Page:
A Perfect Example

By J.D. Alt

Recent news reports lament the on-going collapse of America’s coal industry―specifically the spectacular loss of jobs which is devastating not only families but entire local economies and communities. On a PBS news report, a woman who’d worked for a local mining company for thirty years teared up and asked the reporter, “What in the world am I going to do?” At a recent event sponsored by Wyoming Public Radio, attendees were asked to fill out 5X7 cards with suggestions about how to answer that question—how to replace the lost coal industry jobs. Under the banner “How to Diversify Wyoming,” the cards were pinned on a bulletin board for everyone to see and discuss. The suggestions ranged from eco-tourism to pot-growing to space-flight support―all good, healthy, creative ideas, (with the possible exception, I think, of space-flight). What suddenly jumped out at me, however―like a jack-in-the-box on a spring―is that implicit in every suggestion written on those 5X7 cards lies a huge, overpowering, built-in assumption about the way the world has to work:

Whatever replaces the lost coal-industry employment has to be profitable.

Of course that’s true, right? In the market-driven, capital-for-profit world heralded by Adam Smith and ingrained in the rational construction of American ethics and reality, this is the only way things can, or should, get done, the only way things are made, or should be made, to happen. This “reality” is so invisibly woven into our mental constructs it might be worth trying to make it visible with some simple “architect’s” diagrams. Doing so, I’m thinking, might shed some light on at least one 5X7 card no one even considered pinning on that bulletin board. And who knows: maybe there are, I’m hoping, other strategies to weave an acceptable American reality.

Here’s the diagram that comes to mind:


Depicted are a series of “Action Operators” (people or organizations making something happen) linked together in a kind of chain. In each case, the “link” is a two-way arrow, with dollars flowing in one direction, and the product of action-operations (goods or services) flowing in the other.

Each “Action Operator” (AO) is motivated to produce the goods or services and send them off along the link by the fact that the dollars coming in from the other direction are greater than the dollars they spent in producing the goods and services. This “dollar-profit” is illustrated as being extracted from the AO as the “motivator”―what the AO gets for its efforts. To make the diagram more concrete, let’s make the AOs more specific:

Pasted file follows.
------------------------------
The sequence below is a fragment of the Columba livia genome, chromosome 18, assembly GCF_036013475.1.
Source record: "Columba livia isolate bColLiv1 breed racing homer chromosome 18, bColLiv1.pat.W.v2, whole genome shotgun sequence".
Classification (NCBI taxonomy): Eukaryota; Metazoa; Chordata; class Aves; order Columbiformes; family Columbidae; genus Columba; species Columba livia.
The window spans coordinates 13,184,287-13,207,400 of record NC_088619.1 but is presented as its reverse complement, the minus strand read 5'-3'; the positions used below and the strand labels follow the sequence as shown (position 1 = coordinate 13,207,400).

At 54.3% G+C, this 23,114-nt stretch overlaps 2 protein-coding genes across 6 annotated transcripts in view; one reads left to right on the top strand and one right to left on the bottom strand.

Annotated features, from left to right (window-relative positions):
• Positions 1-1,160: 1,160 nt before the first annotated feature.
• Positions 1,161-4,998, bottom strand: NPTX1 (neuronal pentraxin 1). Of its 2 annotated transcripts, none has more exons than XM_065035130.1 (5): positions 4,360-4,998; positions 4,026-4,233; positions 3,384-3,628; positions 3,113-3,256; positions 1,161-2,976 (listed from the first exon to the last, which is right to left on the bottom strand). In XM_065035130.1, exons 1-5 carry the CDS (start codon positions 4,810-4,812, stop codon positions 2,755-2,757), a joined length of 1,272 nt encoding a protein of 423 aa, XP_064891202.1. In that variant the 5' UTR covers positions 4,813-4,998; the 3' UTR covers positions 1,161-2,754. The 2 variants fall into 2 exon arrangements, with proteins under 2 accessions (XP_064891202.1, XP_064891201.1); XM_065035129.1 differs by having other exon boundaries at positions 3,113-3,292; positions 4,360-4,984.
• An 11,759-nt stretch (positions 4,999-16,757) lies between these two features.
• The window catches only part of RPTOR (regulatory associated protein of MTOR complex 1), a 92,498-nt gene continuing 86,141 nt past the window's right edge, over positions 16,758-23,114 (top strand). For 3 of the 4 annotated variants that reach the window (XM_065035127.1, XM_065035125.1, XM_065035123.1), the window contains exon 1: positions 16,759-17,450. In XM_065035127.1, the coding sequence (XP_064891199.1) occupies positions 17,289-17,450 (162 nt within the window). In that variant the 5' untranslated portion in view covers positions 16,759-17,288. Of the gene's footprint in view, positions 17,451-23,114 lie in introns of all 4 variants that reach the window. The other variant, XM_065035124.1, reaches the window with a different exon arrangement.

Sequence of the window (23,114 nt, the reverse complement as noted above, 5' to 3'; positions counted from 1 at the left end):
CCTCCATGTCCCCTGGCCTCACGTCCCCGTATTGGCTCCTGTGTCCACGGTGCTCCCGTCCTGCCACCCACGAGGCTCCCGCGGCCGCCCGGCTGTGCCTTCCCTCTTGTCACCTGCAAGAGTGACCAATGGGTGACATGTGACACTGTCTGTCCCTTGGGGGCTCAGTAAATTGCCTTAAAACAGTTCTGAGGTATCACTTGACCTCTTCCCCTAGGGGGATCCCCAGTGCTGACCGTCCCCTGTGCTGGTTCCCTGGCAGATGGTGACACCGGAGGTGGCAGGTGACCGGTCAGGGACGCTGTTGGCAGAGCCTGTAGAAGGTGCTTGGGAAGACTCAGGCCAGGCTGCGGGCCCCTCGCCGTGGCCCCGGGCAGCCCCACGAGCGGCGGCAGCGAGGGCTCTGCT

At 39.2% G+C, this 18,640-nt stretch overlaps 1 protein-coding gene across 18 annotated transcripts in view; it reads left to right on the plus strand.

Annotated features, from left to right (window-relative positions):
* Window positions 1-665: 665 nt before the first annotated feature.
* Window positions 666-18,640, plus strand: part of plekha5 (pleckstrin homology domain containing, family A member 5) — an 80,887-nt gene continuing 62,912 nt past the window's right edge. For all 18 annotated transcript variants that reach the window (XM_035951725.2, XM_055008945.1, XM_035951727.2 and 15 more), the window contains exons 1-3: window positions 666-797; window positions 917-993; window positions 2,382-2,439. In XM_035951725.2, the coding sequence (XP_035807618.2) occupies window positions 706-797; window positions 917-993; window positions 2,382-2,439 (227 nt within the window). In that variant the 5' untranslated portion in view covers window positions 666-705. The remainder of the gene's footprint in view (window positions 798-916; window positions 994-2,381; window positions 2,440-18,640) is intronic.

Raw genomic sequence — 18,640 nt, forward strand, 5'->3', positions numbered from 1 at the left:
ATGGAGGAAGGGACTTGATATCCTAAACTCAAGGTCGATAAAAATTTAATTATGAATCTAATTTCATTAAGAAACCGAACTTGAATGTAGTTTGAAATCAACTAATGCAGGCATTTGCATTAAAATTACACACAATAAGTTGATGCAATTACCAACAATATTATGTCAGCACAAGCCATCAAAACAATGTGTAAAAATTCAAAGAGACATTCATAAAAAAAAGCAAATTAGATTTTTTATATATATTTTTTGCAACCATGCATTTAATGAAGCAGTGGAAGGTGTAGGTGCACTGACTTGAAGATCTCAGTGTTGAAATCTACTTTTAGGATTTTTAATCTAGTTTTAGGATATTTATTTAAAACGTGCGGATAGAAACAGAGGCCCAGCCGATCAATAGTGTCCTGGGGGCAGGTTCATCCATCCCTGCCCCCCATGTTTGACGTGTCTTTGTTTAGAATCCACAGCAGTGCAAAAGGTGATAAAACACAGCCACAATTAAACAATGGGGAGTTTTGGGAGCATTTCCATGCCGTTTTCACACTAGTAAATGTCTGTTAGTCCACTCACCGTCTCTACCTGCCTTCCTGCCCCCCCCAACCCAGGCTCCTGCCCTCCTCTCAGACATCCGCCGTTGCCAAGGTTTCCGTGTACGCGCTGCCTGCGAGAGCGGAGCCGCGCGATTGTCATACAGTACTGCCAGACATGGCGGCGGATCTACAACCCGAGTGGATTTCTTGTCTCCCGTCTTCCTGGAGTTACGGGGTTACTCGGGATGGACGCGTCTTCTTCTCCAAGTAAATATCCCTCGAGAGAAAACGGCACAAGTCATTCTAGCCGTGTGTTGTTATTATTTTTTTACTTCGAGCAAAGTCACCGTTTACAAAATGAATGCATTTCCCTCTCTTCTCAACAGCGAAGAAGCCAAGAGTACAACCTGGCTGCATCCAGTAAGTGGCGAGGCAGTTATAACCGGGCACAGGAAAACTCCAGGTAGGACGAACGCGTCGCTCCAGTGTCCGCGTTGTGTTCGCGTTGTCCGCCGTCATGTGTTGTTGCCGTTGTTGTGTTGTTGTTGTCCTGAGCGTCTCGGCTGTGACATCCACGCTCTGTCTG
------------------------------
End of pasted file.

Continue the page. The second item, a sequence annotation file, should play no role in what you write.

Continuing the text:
On the left, we have a Widget Mfgr which sends dollars along a link to an Energy Producer. The Energy Producer, in exchange for those dollars received, sends electricity it has produced along the link to the Widget Mfgr who uses the electricity to manufacture the Widgets. The Energy Producer is motivated to do this because it receives more dollars from the Widget Mfgr than it costs the Energy Producer to generate the electricity it sends, creating its motivating “dollar-profit.”

Next in line, we have a Coal Co. which sends coal along its link to the Energy Producer. The Coal Co. is motivated to do this because the dollars it receives in exchange from the Energy Producer are greater than the dollars it spends to produce the coal, generating its own motivating “dollar-profit.”

Next in our economic chain comes the Miner who sends his labor along a link to the Coal Co. The Miner is motivated to provide his labor because the dollars he receives in exchange from the Coal Co. are greater than the dollars it costs to provide his labor. This difference provides the Miner with a net income (his motivating “dollar-profit”) some portion of which is then available for purchasing his necessary, or desired, widgets.

The chained loop is completed with a link between the Miner and the Widget Mfgr. Along this link, the Widget Mfgr sends its widgets to the Miner, and is motivated to do this, like everyone else, because the dollars it receives in exchange from the Miner are greater than the dollars it spends to produce the widgets― this difference, of course, being the Widget Mfgr’s motivating “dollar-profit.”

This chain of actions and motivations is a marvelous system. It makes things happen. It allocates resources and gets things done. It creates lots of jobs for people to do, and it provides them with the net income (dollars) they need to engage in the consumer spending which (as is made evident in the last link of the loop) is the connection that makes the system flow—like when you complete an electrical circuit by pushing a plug into an outlet. This is a dynamic, prolific, and happy diagram―until a thing being done or made to happen no longer generates a profit for one of the Action Operators.